Brian Williams has been re-elected president of UWC's convocation. File picture: Henk Kruger

Cape Town - Higher Education and Training Minister Blade Nzimande’s five appointees to the University of the Western Cape’s (UWC) council had been “centrally involved” in the “unlawful decision” to remove Brian Williams as chairman, the university’s convocation has alleged.

This had led to the university’s reputation being “tarnished”, they said.

But two council members Nzimande had appointed rejected the charge as completely untrue.

A statement issued on Monday by the university convocation said: “Dr Blade Nzimande’s five appointees to the UWC Council were centrally involved in driving the unlawful decision… The High Court recently declared the decision of these ministerial appointees and others, who supported them, as unlawful.”

About 10 days ago, Williams had been re-elected president of the convocation.

Convocation members said the action of the five appointees flew in the face of calls for clean governance.

“The actions of these ministerial appointees ran counter to the public declarations by the minister that called for clean administration and good governance. We believe that the conduct of the minister’s appointees has undermined the direction of the minister in seeking to ensure public accountability of universities and their governance structures.”

It was usual practice that the Minister of Higher Education and Training appoint a number of members to the council of each university.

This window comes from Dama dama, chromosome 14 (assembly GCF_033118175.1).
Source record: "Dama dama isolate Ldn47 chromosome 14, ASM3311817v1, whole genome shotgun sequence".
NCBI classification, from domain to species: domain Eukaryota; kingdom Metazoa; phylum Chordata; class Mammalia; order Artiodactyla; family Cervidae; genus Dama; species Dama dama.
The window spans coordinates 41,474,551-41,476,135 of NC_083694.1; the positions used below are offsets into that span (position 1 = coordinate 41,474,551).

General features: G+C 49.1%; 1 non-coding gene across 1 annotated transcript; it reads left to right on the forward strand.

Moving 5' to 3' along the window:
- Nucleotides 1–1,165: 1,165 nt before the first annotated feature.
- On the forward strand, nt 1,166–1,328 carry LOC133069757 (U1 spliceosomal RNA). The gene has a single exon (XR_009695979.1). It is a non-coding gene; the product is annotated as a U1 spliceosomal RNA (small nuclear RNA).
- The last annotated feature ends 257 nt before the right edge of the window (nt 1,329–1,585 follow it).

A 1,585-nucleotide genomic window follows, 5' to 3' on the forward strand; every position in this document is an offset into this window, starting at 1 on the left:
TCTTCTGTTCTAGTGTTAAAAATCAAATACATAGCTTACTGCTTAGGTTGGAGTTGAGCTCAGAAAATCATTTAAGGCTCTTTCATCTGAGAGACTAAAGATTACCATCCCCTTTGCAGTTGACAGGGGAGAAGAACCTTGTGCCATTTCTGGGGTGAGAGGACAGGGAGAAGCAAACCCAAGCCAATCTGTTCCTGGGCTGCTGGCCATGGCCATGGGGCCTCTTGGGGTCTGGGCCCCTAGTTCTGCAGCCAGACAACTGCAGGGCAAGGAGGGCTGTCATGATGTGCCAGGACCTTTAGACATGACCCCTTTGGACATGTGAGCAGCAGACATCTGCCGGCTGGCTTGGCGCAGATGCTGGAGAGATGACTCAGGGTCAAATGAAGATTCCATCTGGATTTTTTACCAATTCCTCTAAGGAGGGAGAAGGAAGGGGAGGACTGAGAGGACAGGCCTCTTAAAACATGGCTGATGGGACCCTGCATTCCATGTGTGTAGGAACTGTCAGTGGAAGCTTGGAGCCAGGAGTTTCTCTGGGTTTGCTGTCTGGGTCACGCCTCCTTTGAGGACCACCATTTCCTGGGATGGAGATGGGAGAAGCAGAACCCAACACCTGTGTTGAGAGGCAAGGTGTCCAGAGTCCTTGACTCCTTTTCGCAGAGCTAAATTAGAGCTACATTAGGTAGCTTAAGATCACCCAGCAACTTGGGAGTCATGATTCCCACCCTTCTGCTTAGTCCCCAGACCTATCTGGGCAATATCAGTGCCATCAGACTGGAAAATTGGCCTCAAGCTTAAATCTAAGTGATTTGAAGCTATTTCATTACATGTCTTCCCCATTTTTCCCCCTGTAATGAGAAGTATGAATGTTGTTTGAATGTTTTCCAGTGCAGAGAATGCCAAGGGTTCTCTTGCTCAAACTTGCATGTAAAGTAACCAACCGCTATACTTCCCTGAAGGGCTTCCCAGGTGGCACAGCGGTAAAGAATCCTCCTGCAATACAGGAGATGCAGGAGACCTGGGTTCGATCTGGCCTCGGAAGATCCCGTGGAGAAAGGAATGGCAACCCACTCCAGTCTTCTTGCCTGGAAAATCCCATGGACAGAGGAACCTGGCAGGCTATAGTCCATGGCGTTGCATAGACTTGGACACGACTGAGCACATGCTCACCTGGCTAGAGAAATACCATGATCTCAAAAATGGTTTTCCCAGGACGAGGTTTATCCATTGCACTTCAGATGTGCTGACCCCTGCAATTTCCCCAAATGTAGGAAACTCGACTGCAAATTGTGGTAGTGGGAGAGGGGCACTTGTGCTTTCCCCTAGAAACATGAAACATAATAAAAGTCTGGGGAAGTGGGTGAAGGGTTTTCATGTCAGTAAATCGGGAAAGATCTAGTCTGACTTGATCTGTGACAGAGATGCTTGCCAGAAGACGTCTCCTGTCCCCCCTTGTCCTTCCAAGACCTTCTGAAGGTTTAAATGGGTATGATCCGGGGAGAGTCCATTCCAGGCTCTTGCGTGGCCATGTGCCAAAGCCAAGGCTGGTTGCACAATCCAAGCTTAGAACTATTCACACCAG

A Western Cape High Court ruling in May ordered Williams be reinstated after the council had asked him to step down last year.

At a special meeting in September the council removed him as chairman and Williams approached the court later that month to challenge his removal. About six weeks ago the court ruled that his removal was unlawful and invalid.

In his judgment, Judge Ashton Schippers found the decision was invalid given the matter hadn’t been on the agenda.

Convocation members said in their statement “a picture has emerged of the role played by minister Nzimande’s five appointees” from the record of that council meeting.

“The minister’s appointees drove the argument for Williams’s removal despite its inherently flawed nature…”

They said this was done despite being warned of possible implications. The subsequent court case was thought to have cost the university about R500 000. Williams’s legal bill, which UWC was ordered to pay, was about R400 000.

The convocation members said costs had been avoidable but… the action at the meeting had been “pursued with relentless vigour, based on false and inaccurate information presented by the appointees”.

“Public funds will now be used to pay the legal costs.”

Raymond Patel, who was appointed chairman after Williams was relieved of his duties and was Merseta chief executive, said the decision to remove Williams was “totally in the spur of the moment”.

“It would be incorrect to say the five orchestrated it.”

Bheki Mvovo, council member and president of the SA Security Forces Union, said: “I don’t understand how they can single out the ministerial appointees. That is a lie. There is no work that we are doing outside council to determine what is happening in council.”

Mvovo confirmed he had proposed Williams be removed. That decision, he said, was made because of a recommendation UWC chancellor Archbishop Thabo Makgoba had made that either Williams or vice-chancellor Brian O’Connell leave because their relationship could not be repaired.

Nzimande’s spokesman, Vuyo Yekani, did not respond to a request for comment.

[email protected]

Cape Times